Home National Meeting EFA goal still far cry for SAARC member countries

Meeting EFA goal still far cry for SAARC member countries

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Kathmandu,12 Nov 2014: The member countries of the South Asian Association for Regional Cooperation (SAARC), though making gradual progress in terms of physical development, have not made the expected progress in terms of attaining the universal goal of ‘Education for All (EFA)’.

As per the latest study carried out by the South Asia Initiative to End Violence against Children (SAIVAC), an organisation of civic society working for the child rights in South Asia, the overall literacy percentage in the SAARC is 58.4. Among the SAARC member countries, Afghanistan has the least percentage of literate population at 26 per cent while Sri Lanka has the highest percentage at 92.2. Both Bangladesh and Pakistan have the literacy percentage at 57, India 63 and Nepal 65. These figures show that the status of education in the South Asia is somewhat improving, compared to the figures for the last decade.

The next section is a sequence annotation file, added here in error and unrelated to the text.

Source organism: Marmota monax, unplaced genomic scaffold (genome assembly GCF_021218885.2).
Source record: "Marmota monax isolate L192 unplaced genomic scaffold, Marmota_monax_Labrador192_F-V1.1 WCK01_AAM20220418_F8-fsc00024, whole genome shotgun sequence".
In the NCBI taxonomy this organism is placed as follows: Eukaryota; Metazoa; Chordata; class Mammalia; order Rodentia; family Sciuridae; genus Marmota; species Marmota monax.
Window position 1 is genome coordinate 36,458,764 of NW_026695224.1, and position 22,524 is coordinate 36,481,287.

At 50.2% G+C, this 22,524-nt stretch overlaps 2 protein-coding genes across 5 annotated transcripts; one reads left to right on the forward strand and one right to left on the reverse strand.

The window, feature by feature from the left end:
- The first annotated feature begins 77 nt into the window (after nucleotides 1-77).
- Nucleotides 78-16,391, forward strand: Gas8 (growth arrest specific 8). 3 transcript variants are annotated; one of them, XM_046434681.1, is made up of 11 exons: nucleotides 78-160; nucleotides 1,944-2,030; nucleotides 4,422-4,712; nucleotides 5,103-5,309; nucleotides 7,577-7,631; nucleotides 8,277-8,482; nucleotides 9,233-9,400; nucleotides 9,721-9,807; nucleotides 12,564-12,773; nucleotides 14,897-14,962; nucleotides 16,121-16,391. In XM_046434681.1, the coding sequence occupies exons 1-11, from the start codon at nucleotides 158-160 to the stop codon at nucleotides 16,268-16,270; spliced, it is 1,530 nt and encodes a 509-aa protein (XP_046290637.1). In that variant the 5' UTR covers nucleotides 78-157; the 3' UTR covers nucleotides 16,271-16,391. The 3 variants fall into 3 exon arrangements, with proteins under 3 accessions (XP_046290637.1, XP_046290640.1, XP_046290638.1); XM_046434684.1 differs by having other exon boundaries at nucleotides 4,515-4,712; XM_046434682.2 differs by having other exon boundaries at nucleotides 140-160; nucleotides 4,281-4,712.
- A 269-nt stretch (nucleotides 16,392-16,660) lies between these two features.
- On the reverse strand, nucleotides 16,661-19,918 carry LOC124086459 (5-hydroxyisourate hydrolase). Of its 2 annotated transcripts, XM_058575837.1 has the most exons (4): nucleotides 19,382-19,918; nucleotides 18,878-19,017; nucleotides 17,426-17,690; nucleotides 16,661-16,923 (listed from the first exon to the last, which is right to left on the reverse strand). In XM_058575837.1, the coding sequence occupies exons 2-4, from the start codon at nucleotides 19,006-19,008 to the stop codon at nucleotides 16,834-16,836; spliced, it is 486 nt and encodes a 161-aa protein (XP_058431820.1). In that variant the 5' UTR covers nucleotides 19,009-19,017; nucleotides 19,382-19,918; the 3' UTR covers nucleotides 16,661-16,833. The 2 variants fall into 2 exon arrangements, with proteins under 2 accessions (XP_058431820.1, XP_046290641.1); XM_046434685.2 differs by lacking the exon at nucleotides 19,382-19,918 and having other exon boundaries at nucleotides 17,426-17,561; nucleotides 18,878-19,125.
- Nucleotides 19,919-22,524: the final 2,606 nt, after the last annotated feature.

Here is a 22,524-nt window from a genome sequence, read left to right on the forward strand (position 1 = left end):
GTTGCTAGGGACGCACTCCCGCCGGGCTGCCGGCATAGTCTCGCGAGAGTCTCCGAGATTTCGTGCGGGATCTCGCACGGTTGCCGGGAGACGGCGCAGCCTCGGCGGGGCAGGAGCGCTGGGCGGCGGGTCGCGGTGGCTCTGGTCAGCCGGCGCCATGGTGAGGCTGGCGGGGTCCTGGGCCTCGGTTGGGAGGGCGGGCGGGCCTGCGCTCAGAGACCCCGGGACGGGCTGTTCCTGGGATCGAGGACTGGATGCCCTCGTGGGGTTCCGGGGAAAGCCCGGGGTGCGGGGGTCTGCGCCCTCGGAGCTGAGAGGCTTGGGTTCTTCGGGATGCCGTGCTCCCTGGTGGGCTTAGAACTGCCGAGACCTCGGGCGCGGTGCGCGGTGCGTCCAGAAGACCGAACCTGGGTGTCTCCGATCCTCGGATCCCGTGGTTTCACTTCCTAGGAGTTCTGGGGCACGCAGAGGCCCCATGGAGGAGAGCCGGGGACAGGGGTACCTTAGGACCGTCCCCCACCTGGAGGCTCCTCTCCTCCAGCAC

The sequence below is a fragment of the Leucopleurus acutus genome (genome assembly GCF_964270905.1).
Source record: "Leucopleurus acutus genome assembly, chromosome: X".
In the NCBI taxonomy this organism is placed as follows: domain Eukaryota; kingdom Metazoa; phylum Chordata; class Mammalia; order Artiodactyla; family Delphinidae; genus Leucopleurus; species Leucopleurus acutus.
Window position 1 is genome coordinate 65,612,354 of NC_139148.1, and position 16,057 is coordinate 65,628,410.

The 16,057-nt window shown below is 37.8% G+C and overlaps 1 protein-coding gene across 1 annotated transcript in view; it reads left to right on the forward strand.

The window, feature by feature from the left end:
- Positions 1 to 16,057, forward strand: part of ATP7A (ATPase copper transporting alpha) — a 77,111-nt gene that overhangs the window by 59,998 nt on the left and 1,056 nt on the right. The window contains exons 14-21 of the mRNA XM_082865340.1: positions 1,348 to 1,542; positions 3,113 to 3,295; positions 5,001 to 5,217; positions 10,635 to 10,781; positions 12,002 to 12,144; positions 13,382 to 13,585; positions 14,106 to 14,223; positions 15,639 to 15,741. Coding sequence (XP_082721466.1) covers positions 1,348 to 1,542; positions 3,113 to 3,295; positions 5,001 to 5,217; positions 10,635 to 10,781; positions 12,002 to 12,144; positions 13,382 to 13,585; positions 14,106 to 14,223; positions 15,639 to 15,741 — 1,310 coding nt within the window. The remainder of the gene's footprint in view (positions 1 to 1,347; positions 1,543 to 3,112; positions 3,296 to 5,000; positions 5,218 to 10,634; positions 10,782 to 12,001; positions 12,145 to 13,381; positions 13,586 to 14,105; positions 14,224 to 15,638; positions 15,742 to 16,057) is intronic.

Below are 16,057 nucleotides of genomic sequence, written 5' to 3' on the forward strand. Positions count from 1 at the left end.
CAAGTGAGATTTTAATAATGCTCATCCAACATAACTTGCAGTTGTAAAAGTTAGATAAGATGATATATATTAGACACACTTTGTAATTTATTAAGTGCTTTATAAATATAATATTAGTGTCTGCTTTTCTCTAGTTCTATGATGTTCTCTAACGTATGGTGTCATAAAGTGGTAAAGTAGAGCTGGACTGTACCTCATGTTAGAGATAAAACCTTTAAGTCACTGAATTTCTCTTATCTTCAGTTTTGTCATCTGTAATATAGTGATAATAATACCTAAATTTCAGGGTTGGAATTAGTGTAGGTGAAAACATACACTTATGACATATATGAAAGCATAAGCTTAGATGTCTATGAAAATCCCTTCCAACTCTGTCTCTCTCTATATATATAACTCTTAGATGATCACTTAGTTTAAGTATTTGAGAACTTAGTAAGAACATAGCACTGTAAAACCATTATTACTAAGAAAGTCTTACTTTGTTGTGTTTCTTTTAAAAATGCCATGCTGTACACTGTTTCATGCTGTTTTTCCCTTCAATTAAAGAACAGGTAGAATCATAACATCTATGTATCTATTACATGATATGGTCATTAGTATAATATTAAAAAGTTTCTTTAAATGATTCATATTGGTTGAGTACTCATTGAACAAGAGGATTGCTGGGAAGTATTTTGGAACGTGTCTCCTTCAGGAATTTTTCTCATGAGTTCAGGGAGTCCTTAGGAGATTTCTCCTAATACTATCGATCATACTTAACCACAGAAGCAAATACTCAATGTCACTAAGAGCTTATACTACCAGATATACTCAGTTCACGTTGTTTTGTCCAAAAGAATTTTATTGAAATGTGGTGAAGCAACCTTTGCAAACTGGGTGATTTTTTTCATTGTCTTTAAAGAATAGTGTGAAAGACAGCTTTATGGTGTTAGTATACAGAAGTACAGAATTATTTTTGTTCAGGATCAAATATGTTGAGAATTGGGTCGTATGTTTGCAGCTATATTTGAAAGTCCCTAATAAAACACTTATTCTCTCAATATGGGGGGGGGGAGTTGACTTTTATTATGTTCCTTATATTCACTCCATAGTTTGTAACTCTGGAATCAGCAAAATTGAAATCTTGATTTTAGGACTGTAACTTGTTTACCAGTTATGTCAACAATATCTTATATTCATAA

The SAARC member countries including Nepal have been running programmes with the assistance provided by various donor agencies in their pursuit of attaining the EFA goal by 2015. As in Nepal, which has implemented the School Sector Reform Programme (SSRP), other countries have taken various steps as Access to Education and Good-governance in Education and Quality Education for that purpose. But as it has already become clear by this time that the EFA goal is not going to be met by 2015 globally, countries have begun chalking out the Post-EFA Programmes. In this backdrop, the forthcoming 18th SAARC Summit going to be held in Kathmandu on 26 and 27 November will announce eradication of illiteracy in the region by 2030.